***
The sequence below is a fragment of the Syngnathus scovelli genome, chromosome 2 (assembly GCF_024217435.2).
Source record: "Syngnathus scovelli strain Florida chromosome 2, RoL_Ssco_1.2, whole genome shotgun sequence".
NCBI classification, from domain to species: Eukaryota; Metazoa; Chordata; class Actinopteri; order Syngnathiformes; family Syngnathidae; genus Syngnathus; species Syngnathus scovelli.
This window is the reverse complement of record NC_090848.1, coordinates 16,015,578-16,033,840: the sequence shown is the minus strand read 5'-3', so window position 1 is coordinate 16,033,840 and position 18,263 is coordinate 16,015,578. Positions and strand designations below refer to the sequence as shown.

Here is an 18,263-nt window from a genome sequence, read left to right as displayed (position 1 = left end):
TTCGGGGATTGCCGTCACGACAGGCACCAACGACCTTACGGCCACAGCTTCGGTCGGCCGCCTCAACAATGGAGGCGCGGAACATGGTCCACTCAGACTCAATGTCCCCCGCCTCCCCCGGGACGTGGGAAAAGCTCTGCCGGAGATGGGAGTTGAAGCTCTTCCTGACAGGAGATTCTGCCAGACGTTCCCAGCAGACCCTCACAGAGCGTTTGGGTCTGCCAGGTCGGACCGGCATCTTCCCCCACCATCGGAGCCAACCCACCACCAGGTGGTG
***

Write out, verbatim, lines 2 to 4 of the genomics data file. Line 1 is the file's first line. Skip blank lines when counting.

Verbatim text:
Source record: "Syngnathus scovelli strain Florida chromosome 2, RoL_Ssco_1.2, whole genome shotgun sequence".
NCBI classification, from domain to species: Eukaryota; Metazoa; Chordata; class Actinopteri; order Syngnathiformes; family Syngnathidae; genus Syngnathus; species Syngnathus scovelli.
This window is the reverse complement of record NC_090848.1, coordinates 16,015,578-16,033,840: the sequence shown is the minus strand read 5'-3', so window position 1 is coordinate 16,033,840 and position 18,263 is coordinate 16,015,578. Positions and strand designations below refer to the sequence as shown.